Long before I became Secretary-General, the United Nations occupied a special place in my life.
I was six years old when the Korean War broke out. I have vivid memories of my village in flames as my family sought refuge in nearby mountains. But another image is even more lasting: the sight of the UN flag and the many thousands working under it to respond to our plight. We were saved from hunger by UN food relief operations. We received textbooks from the UN so that my classmates and I could continue our education even though our school had been reduced to rubble. And when we felt scared and alone, and wondered whether the outside world cared about our suffering, the troops of many nations, united in UN blue, sacrificed their lives to restore security and peace. In these ways, the great value of the United Nations was imprinted on me--early, deeply, and, as it has turned out, forever.
Today, millions of people around the world continue to look to the United Nations to ensure their safety, protect their children and help them secure their future. Their needs and aspirations are my driving force. I know from my childhood, and from decades of public service, the immense difference the United Nations can make.
As we mark the 70th anniversary of the United Nations, we can see a world that has changed dramatically since the Charter's drafters gathered in San Francisco in 1945. Membership in the Organization has grown, and new powers have emerged. Globalization, urbanization, migration, demographic shifts, technological advances, climate change and other seismic developments continue to remake our societies and transform international relations.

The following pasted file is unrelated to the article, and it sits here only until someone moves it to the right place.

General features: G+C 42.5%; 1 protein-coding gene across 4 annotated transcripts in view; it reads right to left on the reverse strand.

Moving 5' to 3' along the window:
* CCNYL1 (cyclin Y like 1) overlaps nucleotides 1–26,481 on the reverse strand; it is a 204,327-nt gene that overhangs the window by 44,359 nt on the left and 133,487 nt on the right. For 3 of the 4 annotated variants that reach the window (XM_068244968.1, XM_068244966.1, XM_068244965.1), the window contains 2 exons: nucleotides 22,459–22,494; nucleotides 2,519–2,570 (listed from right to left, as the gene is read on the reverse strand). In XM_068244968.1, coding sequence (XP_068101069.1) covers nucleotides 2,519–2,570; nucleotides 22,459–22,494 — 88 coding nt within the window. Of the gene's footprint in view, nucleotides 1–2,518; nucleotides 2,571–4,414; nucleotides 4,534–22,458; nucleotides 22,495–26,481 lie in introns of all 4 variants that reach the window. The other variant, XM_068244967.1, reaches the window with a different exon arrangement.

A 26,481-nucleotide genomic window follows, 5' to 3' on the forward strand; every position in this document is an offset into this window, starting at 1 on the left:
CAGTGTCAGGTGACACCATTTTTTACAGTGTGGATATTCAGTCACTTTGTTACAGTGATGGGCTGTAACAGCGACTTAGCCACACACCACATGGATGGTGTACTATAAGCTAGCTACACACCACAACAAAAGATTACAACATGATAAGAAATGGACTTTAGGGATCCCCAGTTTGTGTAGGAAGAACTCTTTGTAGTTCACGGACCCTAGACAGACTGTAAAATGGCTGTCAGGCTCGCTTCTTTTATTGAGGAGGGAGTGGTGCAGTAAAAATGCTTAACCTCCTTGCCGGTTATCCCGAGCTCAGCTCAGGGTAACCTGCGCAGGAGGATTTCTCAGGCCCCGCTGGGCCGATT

We can also look back on a proud record of achievement. The United Nations was founded to prevent another world war, and it has succeeded in that. In most parts of the world, people are living longer, healthier lives. Our efforts have also helped to empower women, advance international law and safeguard the environment.
Yet we are keenly aware that there have been many setbacks along the way, and that today's landscape is scarred by conflict, exploitation, displacement and despair. In truth, the passage to establishing a world of dignity and peace for "we the peoples" is a never-ending journey.
Despite today's difficulties and the multiple crises on the UN agenda, I believe that all who work for and with the United Nations are fortunate to be serving at this time. The 70th...